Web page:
9. 9. Asia and Oceania leads local volume and Europe, however, was the primary driver for outbound dealvalue, outbound volume value in the third quarter. The deal, announced in July, was Swiss trading company Prominvest’s $641.5 million bid forThe Asia and Oceania region was responsible for a significant Australia-based Northern Iron Ltd, as mentioned earlier. Theportion of deal value in the third quarter, driven by 10 local decline in value of the euro, combined with recent economicdeals valued at more than $1.5 billion. Surprisingly, China turmoil (six of the eurozone economies have fallen back intowas responsible for only three of these deals, an indication recession since 4Q11, for example) may make acquisitions inof its cooling economy, while Japan also had three deals. this region relatively more attractive.Australia’s three deals during the quarter is indicative of itsimportance to the metals sector. It should also be noted North America also had moderate outbound deal value,that Asian emerging markets (e.g., India, Philippines) are capitalizing on the relatively strong US dollar, which canrelatively fragmented, which may contribute to deal flow make offshore acquisitions particularly attractive on a perfrom this region. Asia and Oceania also drove outbound deal deal basis.volume; with three deals valued at $0.47 billion, and sawinbound deal value of $0.96 billion.Global metals M&A activityMeasured by number and value of deals worth $50 million or more (3Q12) Europe Local—2 deals, $0.52 billion Inbound—1 deal, $0.07 billion Outbound—1 deal, $0.64 billion North America Local—0 deals Inbound—1 deal, $0.31 billion Outbound—2 deals, $0.62 billion Asia & Oceania Local—10 deals, $1.59 billion Inbound—2 deals, $0.96 billion Outbound—3 deals, $0.47 billion South America Local—0 deals Outbound—2 deals, $0.39 billion Outbound—0 deals8 PwC
  10. 10. Regional distribution of deals by target region* Regional distribution of deals by target region*Measured by number of deals worth $50 million or more (3Q12) Measured by value of deals worth $50 million or more (3Q12) 16.7% 15.4% 10.2% 11.1% 5.6% 8.0% 66.7% 66.4%Regional distribution of deals by acquirer region* Regional distribution of deals by acquirer region*Measured by number of deals worth $50 million or more (3Q12) Measured by value of deals worth $50 million or more (3Q12) 16.7% 20.9% 11.1% 9.4% 53.6% 5.6% 66.7% 16.1% Asia & Oceania North America South America Europe ex-UK & Eurozone UK & Eurozone* Percentages may not total 100% due to rounding.Forging ahead 9
  11. 11. Acquirers from advanced versus emerging and Acquirers from advanced economiesdeveloping economiesMeasured by number of deals worth $50 million or more continue to drive activity In the third quarter, acquirers from advanced economies continued to account for the majority of deals valued at100% $50 million or more, with more than 61% of all deals valued at least at $50 million. Increased acquisitions from these regions offer companies a number of opportunities80% 38.9% for growth that might not be available from a strictly 45.3% 48.6% organic growth strategy. Possibilities include enhanced access to raw materials, entrance into new markets, and60% the creation of larger economies of scale. Also, companies from advanced economies tend to be larger (on average),40% better capitalized, and with better access to lower-cost capital markets, which makes financing acquisitions less 61.1% 54.7% 51.4% burdensome.20% 0% 2011 2012YTD 3Q12 Emerging and developing Advanced10 PwC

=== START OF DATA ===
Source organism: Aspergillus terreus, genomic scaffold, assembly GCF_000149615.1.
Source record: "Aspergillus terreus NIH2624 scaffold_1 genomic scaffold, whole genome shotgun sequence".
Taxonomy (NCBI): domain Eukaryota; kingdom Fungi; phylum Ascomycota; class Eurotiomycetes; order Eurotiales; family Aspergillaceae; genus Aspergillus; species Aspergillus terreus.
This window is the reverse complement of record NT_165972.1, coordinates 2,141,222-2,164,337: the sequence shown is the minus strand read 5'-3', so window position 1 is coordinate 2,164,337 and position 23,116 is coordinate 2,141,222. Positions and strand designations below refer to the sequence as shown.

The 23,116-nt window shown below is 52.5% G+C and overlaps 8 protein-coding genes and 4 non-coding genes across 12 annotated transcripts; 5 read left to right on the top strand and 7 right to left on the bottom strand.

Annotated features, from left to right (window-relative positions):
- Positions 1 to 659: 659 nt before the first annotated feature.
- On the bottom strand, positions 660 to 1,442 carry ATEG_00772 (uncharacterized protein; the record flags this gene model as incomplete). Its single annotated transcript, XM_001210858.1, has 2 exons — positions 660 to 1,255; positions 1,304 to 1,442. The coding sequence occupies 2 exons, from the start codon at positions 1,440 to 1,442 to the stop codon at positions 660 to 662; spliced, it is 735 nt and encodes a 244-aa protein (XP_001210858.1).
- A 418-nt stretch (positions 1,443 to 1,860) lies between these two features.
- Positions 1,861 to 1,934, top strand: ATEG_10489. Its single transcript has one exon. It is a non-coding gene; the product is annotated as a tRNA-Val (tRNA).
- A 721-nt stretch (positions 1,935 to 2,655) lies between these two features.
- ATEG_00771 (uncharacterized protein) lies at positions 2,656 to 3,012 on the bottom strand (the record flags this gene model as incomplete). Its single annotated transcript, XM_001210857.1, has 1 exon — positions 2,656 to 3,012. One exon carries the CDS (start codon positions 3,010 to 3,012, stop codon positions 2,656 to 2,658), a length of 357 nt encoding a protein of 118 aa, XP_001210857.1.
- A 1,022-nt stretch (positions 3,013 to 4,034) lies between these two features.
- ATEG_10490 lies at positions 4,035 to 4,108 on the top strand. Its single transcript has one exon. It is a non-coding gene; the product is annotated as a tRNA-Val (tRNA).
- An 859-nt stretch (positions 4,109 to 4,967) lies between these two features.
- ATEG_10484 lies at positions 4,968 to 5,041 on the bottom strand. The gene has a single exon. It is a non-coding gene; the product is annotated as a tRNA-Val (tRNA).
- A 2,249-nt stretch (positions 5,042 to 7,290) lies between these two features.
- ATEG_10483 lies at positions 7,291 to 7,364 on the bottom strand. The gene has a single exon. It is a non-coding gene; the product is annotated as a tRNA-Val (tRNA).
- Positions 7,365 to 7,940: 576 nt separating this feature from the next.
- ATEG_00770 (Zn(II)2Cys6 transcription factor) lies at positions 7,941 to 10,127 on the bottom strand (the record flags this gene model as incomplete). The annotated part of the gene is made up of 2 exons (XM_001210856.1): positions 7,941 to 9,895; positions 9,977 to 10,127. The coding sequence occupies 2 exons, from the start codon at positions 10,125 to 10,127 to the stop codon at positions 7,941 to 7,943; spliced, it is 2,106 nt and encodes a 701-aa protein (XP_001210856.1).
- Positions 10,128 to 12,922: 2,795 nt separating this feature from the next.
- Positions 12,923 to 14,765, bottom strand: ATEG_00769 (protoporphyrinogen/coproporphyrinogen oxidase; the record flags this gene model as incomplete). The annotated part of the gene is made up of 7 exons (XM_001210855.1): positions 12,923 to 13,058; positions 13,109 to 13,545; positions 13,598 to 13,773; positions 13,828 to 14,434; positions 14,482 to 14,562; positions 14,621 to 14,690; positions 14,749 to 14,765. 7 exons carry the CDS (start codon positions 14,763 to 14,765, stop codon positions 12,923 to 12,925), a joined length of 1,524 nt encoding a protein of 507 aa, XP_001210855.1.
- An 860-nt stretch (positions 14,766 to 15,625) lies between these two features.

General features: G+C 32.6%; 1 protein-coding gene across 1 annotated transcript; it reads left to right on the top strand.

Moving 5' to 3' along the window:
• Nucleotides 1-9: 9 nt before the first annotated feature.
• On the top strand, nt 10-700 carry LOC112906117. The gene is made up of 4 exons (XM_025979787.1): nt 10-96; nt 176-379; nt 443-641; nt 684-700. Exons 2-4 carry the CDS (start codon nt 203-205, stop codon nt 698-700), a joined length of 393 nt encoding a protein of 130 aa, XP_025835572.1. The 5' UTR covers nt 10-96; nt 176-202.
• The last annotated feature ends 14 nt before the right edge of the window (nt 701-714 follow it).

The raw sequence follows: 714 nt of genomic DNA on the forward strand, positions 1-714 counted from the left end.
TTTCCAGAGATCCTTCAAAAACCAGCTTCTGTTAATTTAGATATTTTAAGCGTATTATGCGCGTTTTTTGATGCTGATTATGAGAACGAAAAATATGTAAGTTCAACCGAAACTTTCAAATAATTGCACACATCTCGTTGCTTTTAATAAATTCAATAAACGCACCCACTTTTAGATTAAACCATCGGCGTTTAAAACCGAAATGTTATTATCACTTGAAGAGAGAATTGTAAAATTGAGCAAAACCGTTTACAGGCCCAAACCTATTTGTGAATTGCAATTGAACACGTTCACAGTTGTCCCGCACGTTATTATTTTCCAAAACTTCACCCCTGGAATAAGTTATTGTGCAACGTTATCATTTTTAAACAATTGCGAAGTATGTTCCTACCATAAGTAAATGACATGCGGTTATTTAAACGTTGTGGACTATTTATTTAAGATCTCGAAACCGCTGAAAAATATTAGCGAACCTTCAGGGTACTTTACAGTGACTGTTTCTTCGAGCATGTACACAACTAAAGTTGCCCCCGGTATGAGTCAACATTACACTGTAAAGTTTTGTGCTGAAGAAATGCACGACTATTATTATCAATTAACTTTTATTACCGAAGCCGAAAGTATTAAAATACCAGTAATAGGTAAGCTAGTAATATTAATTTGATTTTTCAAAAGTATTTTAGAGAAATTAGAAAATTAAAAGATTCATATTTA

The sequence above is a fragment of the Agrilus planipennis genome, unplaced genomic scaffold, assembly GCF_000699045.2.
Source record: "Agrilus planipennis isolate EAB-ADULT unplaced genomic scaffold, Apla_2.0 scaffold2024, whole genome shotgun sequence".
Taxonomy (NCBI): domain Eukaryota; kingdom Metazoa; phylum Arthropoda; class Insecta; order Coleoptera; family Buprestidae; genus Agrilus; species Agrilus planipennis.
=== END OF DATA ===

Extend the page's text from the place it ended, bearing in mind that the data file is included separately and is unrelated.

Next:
12. 12. Steel continues to drive deal value Deals by target metal category Measured by value of deals worth $50 million or more (2012YTD)PwC segments the metals sector into four categories bycomparing standard industrial classification (SIC) codesto our internal classification system. Based on this process,we group deals (measured by number) into four product 100%segments: 90% 1.1 7.3 5.9 value in data labels in $ billions)• Steel % of deal value (absolute deal 80% 1.4• Aluminum 70% 7.2 0.6 5.8• Iron ore 60% 2.4• Other 50% 1.8 0.3 40%During the third quarter of 2012, targets classified as steel 30% 4.7manufacturers continued to drive activity in the metals 20% 16.0 11.3deal environment. One key factor driving mergers andacquisitions activity is that steel companies continuously 10%look for additional cost-saving opportunities in order to 0%remain competitive, and lower steelmaking margins Total Completed Pending Withdrawn or intendedaccelerate this tendency. Also, the Asian steel industryis relatively fragmented, compared with productionin Europe and North America, which leads to more Other Aluminumconsolidation within emerging markets, particularly Iron ore Steelin China and India. Deals by target metal category* Measured by value of deals worth $50 million or more (3Q12) 100% 0.1 0.1 90% value in data labels in $ billions) % of deal value (absolute deal 80% 1.1 1.4 0.3 70% 60% 0.5 0.5 50% 40% 30% 1.8 0.3 1.5 20% 10% 0% Total Completed Pending or intended Withdrawn Other Aluminum Iron ore SteelForging ahead 11